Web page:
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How do I find out if I have a pension from an old job? (Important steps to track your money down)

How do I find out if I have a pension from an old job?

You may think I’ve had more jobs than hot dinners and can’t remember who or what was going on at the time. How can I find my pension pots, I mean my pots of gold I seem to have left lying around?

Tracking old pensions from your old job may be very important for your overall net worth, especially if you are approaching retirement.

So here are a few ideas on how to go about finding old pensions.  

how do i find out if i have a pension from an old job
How do I find out if I have a pension from an old job: Photo by Markus Winkler on Unsplash

How can I find my pension plan from a previous employer?

So life has happened, well, keeps in happening, and you have lost track of your pensions from previous jobs.

Maybe you have

  • Changed jobs a lot
  • Moved houses a lot
  • Moved country now and again
  • Changed your name, married, divorced and then remarried
  • Just kept a pretty chaotic financial system, i.e. the draw of financial doom.

All or some of these might have resulted in you forgetting where you left that pension on earth. Or even if you ever had one with past employers.

The first thing to do is to try and remember where you worked and when. Can you dig out any of the paperwork from those past jobs?

Can you find your old

  • Payslips
  • P45 or P60 in the UK
  • Contracts or job descriptions
  • Do you have the contact details of the employer
  • Do you know anyone that used to or still works there that you can ask

You could design a table like this to place your previous jobs in order and collect all the data you might need.

The more info you have, the easier it will be to track the pension down.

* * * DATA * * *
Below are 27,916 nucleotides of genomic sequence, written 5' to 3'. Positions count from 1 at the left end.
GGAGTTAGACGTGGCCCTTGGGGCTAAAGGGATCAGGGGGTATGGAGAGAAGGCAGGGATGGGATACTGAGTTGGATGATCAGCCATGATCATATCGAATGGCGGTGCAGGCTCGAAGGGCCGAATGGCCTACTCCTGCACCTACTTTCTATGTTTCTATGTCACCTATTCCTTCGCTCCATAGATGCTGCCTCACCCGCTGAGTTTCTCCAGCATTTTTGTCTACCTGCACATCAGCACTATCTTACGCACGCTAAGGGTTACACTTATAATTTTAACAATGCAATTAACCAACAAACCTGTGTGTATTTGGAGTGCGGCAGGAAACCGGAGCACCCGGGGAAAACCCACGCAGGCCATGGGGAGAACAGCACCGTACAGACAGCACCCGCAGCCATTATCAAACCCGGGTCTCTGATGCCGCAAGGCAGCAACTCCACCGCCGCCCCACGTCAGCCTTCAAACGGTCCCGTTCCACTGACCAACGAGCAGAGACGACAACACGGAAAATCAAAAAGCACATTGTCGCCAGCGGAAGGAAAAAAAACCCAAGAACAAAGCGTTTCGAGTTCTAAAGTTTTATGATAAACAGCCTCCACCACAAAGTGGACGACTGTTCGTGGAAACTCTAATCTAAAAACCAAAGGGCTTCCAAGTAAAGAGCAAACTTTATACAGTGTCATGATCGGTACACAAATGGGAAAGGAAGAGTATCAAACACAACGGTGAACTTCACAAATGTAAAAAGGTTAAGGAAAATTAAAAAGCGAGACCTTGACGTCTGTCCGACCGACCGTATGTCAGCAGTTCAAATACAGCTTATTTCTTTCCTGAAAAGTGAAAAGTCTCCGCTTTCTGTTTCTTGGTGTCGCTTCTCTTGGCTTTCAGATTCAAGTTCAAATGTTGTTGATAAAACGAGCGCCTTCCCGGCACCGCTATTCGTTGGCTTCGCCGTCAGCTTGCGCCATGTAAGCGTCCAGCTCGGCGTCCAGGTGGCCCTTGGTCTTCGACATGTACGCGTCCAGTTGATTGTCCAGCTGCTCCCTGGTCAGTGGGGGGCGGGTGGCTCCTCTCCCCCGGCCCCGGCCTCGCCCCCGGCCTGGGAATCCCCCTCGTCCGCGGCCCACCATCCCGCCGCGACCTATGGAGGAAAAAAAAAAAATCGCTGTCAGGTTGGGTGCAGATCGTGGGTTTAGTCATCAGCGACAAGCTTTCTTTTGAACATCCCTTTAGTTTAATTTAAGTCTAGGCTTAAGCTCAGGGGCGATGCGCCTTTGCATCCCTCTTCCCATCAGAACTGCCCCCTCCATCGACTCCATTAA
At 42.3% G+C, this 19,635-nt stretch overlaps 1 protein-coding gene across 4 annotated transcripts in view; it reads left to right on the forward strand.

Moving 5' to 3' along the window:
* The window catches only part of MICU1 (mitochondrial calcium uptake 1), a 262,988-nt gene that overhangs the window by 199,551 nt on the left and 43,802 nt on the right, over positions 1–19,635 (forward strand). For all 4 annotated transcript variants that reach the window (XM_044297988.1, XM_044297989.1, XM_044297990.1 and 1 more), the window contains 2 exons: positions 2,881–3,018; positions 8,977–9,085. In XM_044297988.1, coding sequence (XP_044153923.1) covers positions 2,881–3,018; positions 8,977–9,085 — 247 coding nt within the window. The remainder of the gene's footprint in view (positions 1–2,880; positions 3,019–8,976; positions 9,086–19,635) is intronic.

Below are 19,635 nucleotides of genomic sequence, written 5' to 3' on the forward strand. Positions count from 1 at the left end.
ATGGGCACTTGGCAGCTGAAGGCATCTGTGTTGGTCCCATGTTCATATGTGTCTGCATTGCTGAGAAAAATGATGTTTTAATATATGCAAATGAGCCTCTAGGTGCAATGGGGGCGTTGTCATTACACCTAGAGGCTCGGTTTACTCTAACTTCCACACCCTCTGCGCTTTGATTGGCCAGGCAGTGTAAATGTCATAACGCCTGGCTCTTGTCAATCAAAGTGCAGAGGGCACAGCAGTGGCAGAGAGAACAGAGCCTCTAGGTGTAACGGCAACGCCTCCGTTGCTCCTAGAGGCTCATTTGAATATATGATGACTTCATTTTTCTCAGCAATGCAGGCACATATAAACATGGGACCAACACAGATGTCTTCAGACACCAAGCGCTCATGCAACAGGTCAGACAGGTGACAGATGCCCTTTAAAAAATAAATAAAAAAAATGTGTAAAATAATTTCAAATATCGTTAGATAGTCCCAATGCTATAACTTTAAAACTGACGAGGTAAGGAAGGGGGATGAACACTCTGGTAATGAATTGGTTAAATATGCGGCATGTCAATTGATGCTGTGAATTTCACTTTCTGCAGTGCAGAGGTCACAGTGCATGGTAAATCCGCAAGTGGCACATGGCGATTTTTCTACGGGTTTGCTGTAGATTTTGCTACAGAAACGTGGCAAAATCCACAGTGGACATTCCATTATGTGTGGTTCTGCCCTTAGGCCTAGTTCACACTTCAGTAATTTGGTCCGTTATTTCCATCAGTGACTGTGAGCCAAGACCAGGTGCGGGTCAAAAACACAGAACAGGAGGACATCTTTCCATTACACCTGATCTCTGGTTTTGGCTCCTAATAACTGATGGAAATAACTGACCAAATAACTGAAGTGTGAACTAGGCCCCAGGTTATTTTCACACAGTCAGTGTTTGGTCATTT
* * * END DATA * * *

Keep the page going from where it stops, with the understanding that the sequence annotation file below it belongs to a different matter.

Employers name Contact details Dates worked there Payslips P45/P60 Contract or employment details Staff number Any old contacts

Once you have tracked down the contact details of your old employers, you can contact them directly to enquire do you have a pension with them.

How do I find out if I have a pension from an old job?

Do you know where my pensions are?

Using LinkedIn to track down old pensions

Another method to track down old pensions might be to use Linkedin. Here you can tack down your old company, see who the current HR people are and contact them directly.

If the company doesn’t exist anymore you might be able to track down old colleagues (if you didn’t leave in a blaze of fire and swearing) connect with them and then ask “errr I know we haven’t spoken for 20 years but, do you/we/I have a pension from the old company?”

Can I find my pensions with my national insurance number?

Yes, your national insurance number (NI) will be a bit of critical data to use to track down your pensions. Your NI number is unique to you so will be the one bit of info that should only be linked to you.

You can use your NI number to contact government departments and see if they can track down old pensions. They will also want other info like old addresses and possibly additional identifying info like passport numbers or driving licences.  

How do I find out if I have a pension from an old job?

Ha Ha I have the key to unlocking my fortune!
Can I find my pensions with ni number?

How do I find all my pensions?

If you have worked across public and private sectors, you might need to use at least two different services or methods to track down old pensions.

Contacting your old employers

First of all, you can contact your old employers if they are still around and ask them (I know who would have thought of doing this!).

I know it’s going to feel like contacting an old partner to say it hasn’t gone as well as you expected and can you have that 20 quid you lent them 15 years ago. But swallow the pride and try and find that small or large pot of gold with your name on it.

You can also use the Pensions tracing service which, with a bit of info from you, will search if or where your old pension might be. This service is free, but there are also paid options out there that you might want to consider.